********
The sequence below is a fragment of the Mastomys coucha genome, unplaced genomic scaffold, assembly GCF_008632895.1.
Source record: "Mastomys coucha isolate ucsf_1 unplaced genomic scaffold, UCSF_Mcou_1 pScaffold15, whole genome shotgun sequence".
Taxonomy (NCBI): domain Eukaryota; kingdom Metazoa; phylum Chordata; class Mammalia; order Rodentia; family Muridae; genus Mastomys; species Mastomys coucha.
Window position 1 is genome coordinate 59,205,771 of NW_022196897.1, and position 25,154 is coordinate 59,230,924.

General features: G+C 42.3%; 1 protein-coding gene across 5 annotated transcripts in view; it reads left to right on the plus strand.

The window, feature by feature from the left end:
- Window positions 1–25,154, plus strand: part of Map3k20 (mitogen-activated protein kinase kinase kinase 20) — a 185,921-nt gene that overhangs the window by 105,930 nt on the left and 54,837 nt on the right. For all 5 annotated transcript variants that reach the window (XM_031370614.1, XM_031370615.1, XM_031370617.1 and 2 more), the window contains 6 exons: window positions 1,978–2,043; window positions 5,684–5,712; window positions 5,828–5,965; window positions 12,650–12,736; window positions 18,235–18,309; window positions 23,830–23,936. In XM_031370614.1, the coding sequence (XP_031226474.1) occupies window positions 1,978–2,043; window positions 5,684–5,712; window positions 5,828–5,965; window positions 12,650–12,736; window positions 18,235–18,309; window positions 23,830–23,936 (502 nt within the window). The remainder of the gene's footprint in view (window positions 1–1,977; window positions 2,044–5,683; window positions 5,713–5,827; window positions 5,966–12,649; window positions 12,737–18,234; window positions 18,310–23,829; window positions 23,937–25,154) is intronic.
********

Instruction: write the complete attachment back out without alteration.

The sequence below is a fragment of the Mastomys coucha genome, unplaced genomic scaffold, assembly GCF_008632895.1.
Source record: "Mastomys coucha isolate ucsf_1 unplaced genomic scaffold, UCSF_Mcou_1 pScaffold15, whole genome shotgun sequence".
Taxonomy (NCBI): domain Eukaryota; kingdom Metazoa; phylum Chordata; class Mammalia; order Rodentia; family Muridae; genus Mastomys; species Mastomys coucha.
Window position 1 is genome coordinate 59,205,771 of NW_022196897.1, and position 25,154 is coordinate 59,230,924.

General features: G+C 42.3%; 1 protein-coding gene across 5 annotated transcripts in view; it reads left to right on the plus strand.

The window, feature by feature from the left end:
- Window positions 1–25,154, plus strand: part of Map3k20 (mitogen-activated protein kinase kinase kinase 20) — a 185,921-nt gene that overhangs the window by 105,930 nt on the left and 54,837 nt on the right. For all 5 annotated transcript variants that reach the window (XM_031370614.1, XM_031370615.1, XM_031370617.1 and 2 more), the window contains 6 exons: window positions 1,978–2,043; window positions 5,684–5,712; window positions 5,828–5,965; window positions 12,650–12,736; window positions 18,235–18,309; window positions 23,830–23,936. In XM_031370614.1, the coding sequence (XP_031226474.1) occupies window positions 1,978–2,043; window positions 5,684–5,712; window positions 5,828–5,965; window positions 12,650–12,736; window positions 18,235–18,309; window positions 23,830–23,936 (502 nt within the window). The remainder of the gene's footprint in view (window positions 1–1,977; window positions 2,044–5,683; window positions 5,713–5,827; window positions 5,966–12,649; window positions 12,737–18,234; window positions 18,310–23,829; window positions 23,937–25,154) is intronic.